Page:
Obviously you think people should be forced to purchase health insurance whether they want it or not, and, you continue to defend the Communist-in-Chief in spite of all the blatantly unconstitutional policies he champions.

So, Jim, again I ask you, What is it you like so much about Communism?

Marshall Art said...

First of all, I was remiss in my previous comment in not wishing you well, Mark, and hoping your struggles soon come to a satisfactory resolution. You're in my prayers.

Marshall Art said...

Jim,

You've got to be kidding or simply goofy.

In the first place, if Obamacare is NOT lowering costs or insuring more people, then it definitely is NOT addressing the issues it was concocted to solve.

Next, my second paragraph only established the premise of my response. The following paragraphs provided examples, none of which are false in any way.

Interstate purchasing restrictions impeded competition. Impede competition and you artificially affect pricing. This is basic stuff. Open up the market, let people purchase across state lines and states with burdensome regulations will be forced to adjust or lose business that helps that state.

Tort reform is bullshit? THAT is bullshit. Ask doctors about the costs to them for malpractice insurance and tell THEM it's bullshit. And you can pretend the point regarding over testing is overstated, but remember that one can balk at the numbers of tests encouraged and a second opinion could lead to a different kind of malpractice suit. If any doctors are over testing at all in order to prevent being accused of not doing all they can, then there's a problem and it results in higher costs to the patient and/or his insurer. Your fantasy that Obamacare would take care of this idiotic considering the gov't doesn't have any money. It gets all of what they have from us. So it would have to raise our costs, ration care or force doctors to do more with less payment. Worse, the idea that Obamacare would have any say as to what my doctor and I decide is best for me and my family is outrageous.

"The fact is, millions who want insurance can't get it without PPACA."

THIS is bullshit, Jim. How many can't get it because they are out of work or working a crap job because that's all they can get (any input here, Mark?)? How many can't get it because they didn't want before they got seriously sick or injured? Use your head.

I could pick apart the rest, do more for what I've covered thus far, but I'm out of time. My main point has not been addressed, and that's that Obamacare does NOT address the real causes of higher costs OR the true reasons why some might not have insurance. Universal care policies are based on nothing substantial, but rather on notions that it would be a lovely thing if people didn't have to worry about paying for their own health issues. A New York City phone book sized health care bill that no one has read but the conservatives who are fighting to repeal it is not, to put it one way, what the doctor ordered. It surely isn't what the people need, though some saps, like yourself, have been happy to buy that bill of goods.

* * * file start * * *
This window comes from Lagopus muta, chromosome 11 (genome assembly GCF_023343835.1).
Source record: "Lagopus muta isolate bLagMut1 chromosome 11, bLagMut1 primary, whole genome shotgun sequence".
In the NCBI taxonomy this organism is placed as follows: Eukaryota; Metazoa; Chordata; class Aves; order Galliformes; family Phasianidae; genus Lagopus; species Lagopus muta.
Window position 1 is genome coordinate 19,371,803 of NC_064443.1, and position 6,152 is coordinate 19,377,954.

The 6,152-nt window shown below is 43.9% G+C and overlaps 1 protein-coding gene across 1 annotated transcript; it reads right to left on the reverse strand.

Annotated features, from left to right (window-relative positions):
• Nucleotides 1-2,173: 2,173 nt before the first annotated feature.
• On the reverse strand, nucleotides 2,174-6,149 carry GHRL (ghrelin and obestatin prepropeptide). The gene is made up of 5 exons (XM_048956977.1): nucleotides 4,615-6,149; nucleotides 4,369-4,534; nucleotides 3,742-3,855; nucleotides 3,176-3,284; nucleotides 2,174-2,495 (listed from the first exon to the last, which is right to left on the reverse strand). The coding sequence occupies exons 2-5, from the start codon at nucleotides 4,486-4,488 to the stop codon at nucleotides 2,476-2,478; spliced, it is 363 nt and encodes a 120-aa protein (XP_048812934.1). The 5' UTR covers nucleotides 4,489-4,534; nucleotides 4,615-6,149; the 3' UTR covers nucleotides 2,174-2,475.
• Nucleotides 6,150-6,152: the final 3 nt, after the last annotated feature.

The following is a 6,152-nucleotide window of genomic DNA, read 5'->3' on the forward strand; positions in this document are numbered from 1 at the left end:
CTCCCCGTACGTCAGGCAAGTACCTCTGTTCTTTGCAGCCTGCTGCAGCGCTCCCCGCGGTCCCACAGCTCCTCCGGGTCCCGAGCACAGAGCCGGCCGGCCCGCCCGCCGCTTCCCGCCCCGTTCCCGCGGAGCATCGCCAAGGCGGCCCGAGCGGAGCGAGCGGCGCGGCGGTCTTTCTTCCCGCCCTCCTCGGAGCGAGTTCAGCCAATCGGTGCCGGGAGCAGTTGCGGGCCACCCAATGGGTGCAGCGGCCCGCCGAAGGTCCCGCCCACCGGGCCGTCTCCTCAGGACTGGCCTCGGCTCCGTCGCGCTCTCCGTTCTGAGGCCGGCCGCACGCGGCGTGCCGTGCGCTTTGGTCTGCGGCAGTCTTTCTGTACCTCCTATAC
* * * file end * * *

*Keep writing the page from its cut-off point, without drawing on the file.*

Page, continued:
Mark said...

"any input here, Mark?"

I actually have health insurance through the company I work for, however, it is pretty much useless because I can't afford the co-payment.

Obamacare would be even more cost prohibitive, according to projections from what I've heard.

I am very tired right now, because I can't sleep and haven't slept all night and I don't have the energy to go look for the CBO projections, but I'm pretty sure Obama's insurance premiums will be higher than the 140 a month or so that I am currently paying through payroll deduction.

But what really steams me is Obama wants me to purchase my health insurance from the insurance companies the Government chooses for me, whether I want that particular carrier or not, and if I refuse to buy that insurance or can't afford that insurance (which is more likely, given my present predicament), he promises to tax me until I make the payment, or, if I still can't pay, he promises to put me in jail for not having insurance.

That sounds pretty Communistic to me, so, Jim, again I ask, What is it you like so much about Communism?

Mark said...

I just paid off my income tax bill from 2010 with my last paycheck because I couldn't pay my taxes at the time. It was paid through garnishment of my paychecks. 50 bucks a paycheck. It took several months.

And everyone says poor people don't pay taxes. I wish that was true, but it isn't.